Well, I did it. I am officially done with college (if my grades go through). It’s been a busy day.
First, I ran around doing errands. I braved icy roads as the snowy mix of sleet fell. I took a full box of groceries and cans to a food pantry on Graphos’ behalf. I had never dropped them off before, so I relied on the GPS to guide me to where I needed to adventure. The pantry was further downtown than I anticipated, but well worth the trip.
After the box was dropped off, I drove to the otherside of town to the West De Pere Elementary School. After being buzzed into the school, I gave the school secretaries a bag full of the knitted hats and scarves we created in Knitting Knights.
Once I was back on campus, I made a quick lunch of ramen before focusing on my senior portfolio. I just had to proof and finalize everything, but I wanted to spend as much time as I could on it to make sure it was as great as it could be. After I finished, I emailed a link to my professor. With the email sent, I turned on Netflix, finished watching the series The Haunting of Hill House, and began furiously packing up all of my lingering stuff.
At 2, I worked my last dish shift ever. Everyone kept asking me how finals were going (I was officially done at that point, just needing to pack), and double-checking when I graduated. Then they asked me my plans for the future. My plans revolve working as a full time manager at Culver’s while working part time for the publishing company 13th and Joan as I poke at other job opportunities. I’m pretty open to what I want to do.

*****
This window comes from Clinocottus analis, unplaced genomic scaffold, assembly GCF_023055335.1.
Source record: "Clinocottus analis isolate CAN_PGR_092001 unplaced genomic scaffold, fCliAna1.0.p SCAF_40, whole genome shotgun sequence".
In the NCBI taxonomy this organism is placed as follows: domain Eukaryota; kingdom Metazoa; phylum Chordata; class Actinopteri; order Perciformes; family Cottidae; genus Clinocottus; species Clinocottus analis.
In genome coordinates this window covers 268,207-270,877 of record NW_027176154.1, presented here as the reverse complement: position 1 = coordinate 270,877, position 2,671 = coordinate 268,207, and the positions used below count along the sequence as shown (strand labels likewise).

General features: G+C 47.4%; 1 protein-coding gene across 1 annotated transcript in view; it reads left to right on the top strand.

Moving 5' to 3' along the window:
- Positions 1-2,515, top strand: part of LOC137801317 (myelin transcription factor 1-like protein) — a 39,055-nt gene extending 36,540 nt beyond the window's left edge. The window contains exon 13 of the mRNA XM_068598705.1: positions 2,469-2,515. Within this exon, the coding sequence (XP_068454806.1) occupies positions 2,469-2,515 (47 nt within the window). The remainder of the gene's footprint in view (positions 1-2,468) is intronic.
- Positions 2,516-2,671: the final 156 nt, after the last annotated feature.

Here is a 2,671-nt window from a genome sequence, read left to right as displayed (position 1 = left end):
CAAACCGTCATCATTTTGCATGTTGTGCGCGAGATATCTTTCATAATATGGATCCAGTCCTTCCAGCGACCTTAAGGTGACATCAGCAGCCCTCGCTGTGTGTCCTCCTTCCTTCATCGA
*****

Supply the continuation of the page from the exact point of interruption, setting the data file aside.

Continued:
As my shift winded down, everyone wished me the best of luck. I received a lot of hugs and other well wishes. It was nice to see that I would be missed. I’ve been working at the school cafeteria since the second day I was on campus. Three years.
I snagged some boxes from the cafeteria to pack up more of my stuff. On the way back to my townhouse, I dropped off my mail key. I checked my mailbox one last time and discovered someone sent me a sweet message. Unfortunately, I cannot read the handwriting on the signature, so I cannot thank the person properly. I poked around my friends to see who wrote it, but no one has claimed to be the author.
With my new letter claimed, it was time to turn in my key. The funny part about that, however, was that after I handed the mail person my key, they dropped it and couldn’t find it. Really? But they let me go and wrote that I turned it in. How ironic that I never lost it during my schooling, but the mail people lose it when I turn it in.
My last moments at school were consumed by packing. Most of my roommates left by that point, so it wasn’t even a somber good-bye. I just packed, cleaned, and left. I did wait for my dad to reach campus so he could help move me out. We filled both my car and his truck with all of my luggage, kitchen products, and bathroom stuff, as well as my fun board games, stuffed animals, and clothes.
When the time finally came for a RA to check me out, it was very anticlimatic. He was nice and kept the visit short. He poked his head in the room, but did not check over anything. He collected my key, wished me best of luck in the future, and left. My dad and I followed not long after. I closed the townhouse door behind me, making sure the door was locked. Then I got into my car.
It didn’t feel real. It still doesn’t feel real. Just another normal day–nothing special.
After a brief detour to campus safety to drop off my parking permit so I could claim some money back, we went to the McDonalds by school. My dad said I could have whatever I wanted.
I wanted a happy meal.
My dad couldn’t stop laughing at me as I dug into my chicken nugget happy meal. He kept saying, “You graduate college. You can get anything you want to celebrate, and you choose a happy meal? You’re such a kid.”
Well, it was a satisfying meal to me. And I received a spiderman toy out of it. Win-win.